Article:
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Bob Dylan – Rough And Rowdy Ways

June 29, 2020

At 79 Bob Dylan remains relevant as ever on his 39th studio album. After an 8 year dalliance with the Sinatra songbook, he returns with an inspiring collection of new original material. It is yet another masterpiece in his catalog – an amazing feat.

First, let’s talk about his voice. It has never been conventional and it has never been pretty, but it has always been uniquely perfect for his material. The voice on Rough And Rowdy Ways has been conditioned on the Sinatra material of the last several years and sure enough, it is perfect for the material. It is elegantly creaky and balancing on the razor’s edge of gravitas and humor. It is filled with nuance and is totally original – a voice that would make Leonard Cohen and Tom Waits proud. I find it oddly beautiful.

Dylan signaled he had yet another rabbit up his sleeve when he ambushed us with a fantastic 17-minute single in late March. If all he released this year was “Murder Most Foul” I would have been satisfied. He squeezed out two more quality singles and then dropped Rough And Rowdy Ways. The album does not have a bad song and there several total gems:

  • The aforementioned “Murder Most Foul” which you could spend the rest of your life untangling – a reference and allusion marathon.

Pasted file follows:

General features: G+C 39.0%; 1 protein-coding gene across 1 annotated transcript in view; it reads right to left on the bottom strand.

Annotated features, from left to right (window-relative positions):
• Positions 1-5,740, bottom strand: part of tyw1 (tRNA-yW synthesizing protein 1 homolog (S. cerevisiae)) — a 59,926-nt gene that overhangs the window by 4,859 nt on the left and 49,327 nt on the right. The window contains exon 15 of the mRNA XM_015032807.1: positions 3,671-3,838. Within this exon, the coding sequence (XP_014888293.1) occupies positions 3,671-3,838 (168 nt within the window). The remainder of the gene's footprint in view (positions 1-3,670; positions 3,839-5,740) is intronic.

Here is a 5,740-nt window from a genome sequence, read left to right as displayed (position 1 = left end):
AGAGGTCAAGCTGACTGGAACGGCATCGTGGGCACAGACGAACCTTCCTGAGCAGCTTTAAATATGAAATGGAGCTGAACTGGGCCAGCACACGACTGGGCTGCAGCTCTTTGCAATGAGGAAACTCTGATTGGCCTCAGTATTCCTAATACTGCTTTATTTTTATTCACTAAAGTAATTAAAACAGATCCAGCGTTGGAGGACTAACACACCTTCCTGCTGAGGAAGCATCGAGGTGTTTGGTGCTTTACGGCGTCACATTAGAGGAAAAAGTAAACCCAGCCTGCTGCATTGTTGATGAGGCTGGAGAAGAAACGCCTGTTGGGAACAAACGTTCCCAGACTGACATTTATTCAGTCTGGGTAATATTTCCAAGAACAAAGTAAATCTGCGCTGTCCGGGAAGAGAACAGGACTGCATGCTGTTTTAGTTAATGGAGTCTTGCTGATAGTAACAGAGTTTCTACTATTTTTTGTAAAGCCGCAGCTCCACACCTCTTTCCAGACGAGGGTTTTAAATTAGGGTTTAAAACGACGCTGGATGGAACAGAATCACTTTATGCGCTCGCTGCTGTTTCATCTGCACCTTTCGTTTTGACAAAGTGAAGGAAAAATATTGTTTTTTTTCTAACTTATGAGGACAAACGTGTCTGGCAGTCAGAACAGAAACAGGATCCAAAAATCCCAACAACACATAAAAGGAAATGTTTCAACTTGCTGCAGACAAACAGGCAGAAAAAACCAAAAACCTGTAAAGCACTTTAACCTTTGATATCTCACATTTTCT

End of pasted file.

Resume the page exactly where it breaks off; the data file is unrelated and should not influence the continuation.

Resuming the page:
• Dylan creates his Frankenstein with “My Own Version of You.”
  • “I’ve Made Up My Mind to Give Myself to You” a gorgeous love song both lyrically and musically – or is it? It could just as easily be a peaceful surrender to death.
  • The jaunty “Goodbye Jimmy Reed.
  • “I Contain Multitudes” – the last words of a dying man, or not.
  • The slow blues and mystery of “Crossing the Rubicon.”
  • “Key West (Philosopher Pirate)” another long song that starts with a presidential assassination, but then flips into a meditation on Key West and self-reflection

Bob Dylan and his band have perfected their sound for twenty years now. They embraced the Sinatra songbook with their mix of Americana and blues and made those classics bend to them. That adventure prepared them to meet these songs. The arrangements are perfectly matched to the lyrics and Dylan’s vocal delivery.

It is intriguing to me that his last masterpieces, Time Out Of Mind and Love and Theft followed a fallow period reliant on cover songs. I guess the bard needs to recharge his batteries every once in a while. This is a deep and rich masterpiece, if this is Dylan’s last, it is a great way to go. But he throws it off so gracefully, he could go on like this forever. Thanks for one more Bob.


From → Music Reviews

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